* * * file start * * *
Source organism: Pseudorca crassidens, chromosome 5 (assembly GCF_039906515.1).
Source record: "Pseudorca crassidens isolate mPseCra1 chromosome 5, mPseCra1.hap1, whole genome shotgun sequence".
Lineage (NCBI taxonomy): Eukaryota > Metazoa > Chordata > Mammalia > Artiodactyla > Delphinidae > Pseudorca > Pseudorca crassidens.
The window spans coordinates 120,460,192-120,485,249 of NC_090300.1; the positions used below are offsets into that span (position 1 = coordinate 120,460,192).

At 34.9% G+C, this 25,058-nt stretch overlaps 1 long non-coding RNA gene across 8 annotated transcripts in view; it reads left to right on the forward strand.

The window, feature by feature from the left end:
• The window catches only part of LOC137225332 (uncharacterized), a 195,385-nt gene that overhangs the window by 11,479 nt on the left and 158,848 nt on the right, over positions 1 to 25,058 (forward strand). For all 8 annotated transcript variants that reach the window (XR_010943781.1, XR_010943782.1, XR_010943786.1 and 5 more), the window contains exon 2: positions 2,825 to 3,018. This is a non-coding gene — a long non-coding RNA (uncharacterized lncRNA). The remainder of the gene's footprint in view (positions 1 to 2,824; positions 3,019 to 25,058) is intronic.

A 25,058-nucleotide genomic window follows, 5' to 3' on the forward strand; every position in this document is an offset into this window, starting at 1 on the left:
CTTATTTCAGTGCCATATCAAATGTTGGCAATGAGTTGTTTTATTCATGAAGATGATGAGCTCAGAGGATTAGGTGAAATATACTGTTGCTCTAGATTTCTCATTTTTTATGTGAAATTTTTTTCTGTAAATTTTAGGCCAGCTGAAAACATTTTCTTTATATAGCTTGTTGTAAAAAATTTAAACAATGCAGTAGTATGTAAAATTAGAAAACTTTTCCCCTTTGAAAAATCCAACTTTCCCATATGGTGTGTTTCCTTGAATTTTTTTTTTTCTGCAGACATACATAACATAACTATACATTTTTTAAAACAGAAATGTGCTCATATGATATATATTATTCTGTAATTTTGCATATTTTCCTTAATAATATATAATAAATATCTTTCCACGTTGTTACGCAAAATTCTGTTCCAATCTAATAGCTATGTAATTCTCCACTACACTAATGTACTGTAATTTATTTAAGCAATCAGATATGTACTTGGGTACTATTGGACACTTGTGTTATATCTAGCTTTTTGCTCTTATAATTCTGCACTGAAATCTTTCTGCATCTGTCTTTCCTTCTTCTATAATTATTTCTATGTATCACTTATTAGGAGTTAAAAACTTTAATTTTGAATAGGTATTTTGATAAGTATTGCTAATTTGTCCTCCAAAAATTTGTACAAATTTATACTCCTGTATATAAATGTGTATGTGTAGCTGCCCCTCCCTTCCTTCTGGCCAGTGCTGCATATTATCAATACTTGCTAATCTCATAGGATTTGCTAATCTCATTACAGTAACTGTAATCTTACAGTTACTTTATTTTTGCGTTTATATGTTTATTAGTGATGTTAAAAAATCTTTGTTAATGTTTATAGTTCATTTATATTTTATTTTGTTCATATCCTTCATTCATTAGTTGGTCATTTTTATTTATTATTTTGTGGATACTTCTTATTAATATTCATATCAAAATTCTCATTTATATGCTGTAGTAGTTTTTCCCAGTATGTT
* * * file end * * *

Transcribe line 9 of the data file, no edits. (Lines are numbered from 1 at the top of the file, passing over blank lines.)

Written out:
CTTATTTCAGTGCCATATCAAATGTTGGCAATGAGTTGTTTTATTCATGAAGATGATGAGCTCAGAGGATTAGGTGAAATATACTGTTGCTCTAGATTTCTCATTTTTTATGTGAAATTTTTTTCTGTAAATTTTAGGCCAGCTGAAAACATTTTCTTTATATAGCTTGTTGTAAAAAATTTAAACAATGCAGTAGTATGTAAAATTAGAAAACTTTTCCCCTTTGAAAAATCCAACTTTCCCATATGGTGTGTTTCCTTGAATTTTTTTTTTTCTGCAGACATACATAACATAACTATACATTTTTTAAAACAGAAATGTGCTCATATGATATATATTATTCTGTAATTTTGCATATTTTCCTTAATAATATATAATAAATATCTTTCCACGTTGTTACGCAAAATTCTGTTCCAATCTAATAGCTATGTAATTCTCCACTACACTAATGTACTGTAATTTATTTAAGCAATCAGATATGTACTTGGGTACTATTGGACACTTGTGTTATATCTAGCTTTTTGCTCTTATAATTCTGCACTGAAATCTTTCTGCATCTGTCTTTCCTTCTTCTATAATTATTTCTATGTATCACTTATTAGGAGTTAAAAACTTTAATTTTGAATAGGTATTTTGATAAGTATTGCTAATTTGTCCTCCAAAAATTTGTACAAATTTATACTCCTGTATATAAATGTGTATGTGTAGCTGCCCCTCCCTTCCTTCTGGCCAGTGCTGCATATTATCAATACTTGCTAATCTCATAGGATTTGCTAATCTCATTACAGTAACTGTAATCTTACAGTTACTTTATTTTTGCGTTTATATGTTTATTAGTGATGTTAAAAAATCTTTGTTAATGTTTATAGTTCATTTATATTTTATTTTGTTCATATCCTTCATTCATTAGTTGGTCATTTTTATTTATTATTTTGTGGATACTTCTTATTAATATTCATATCAAAATTCTCATTTATATGCTGTAGTAGTTTTTCCCAGTATGTT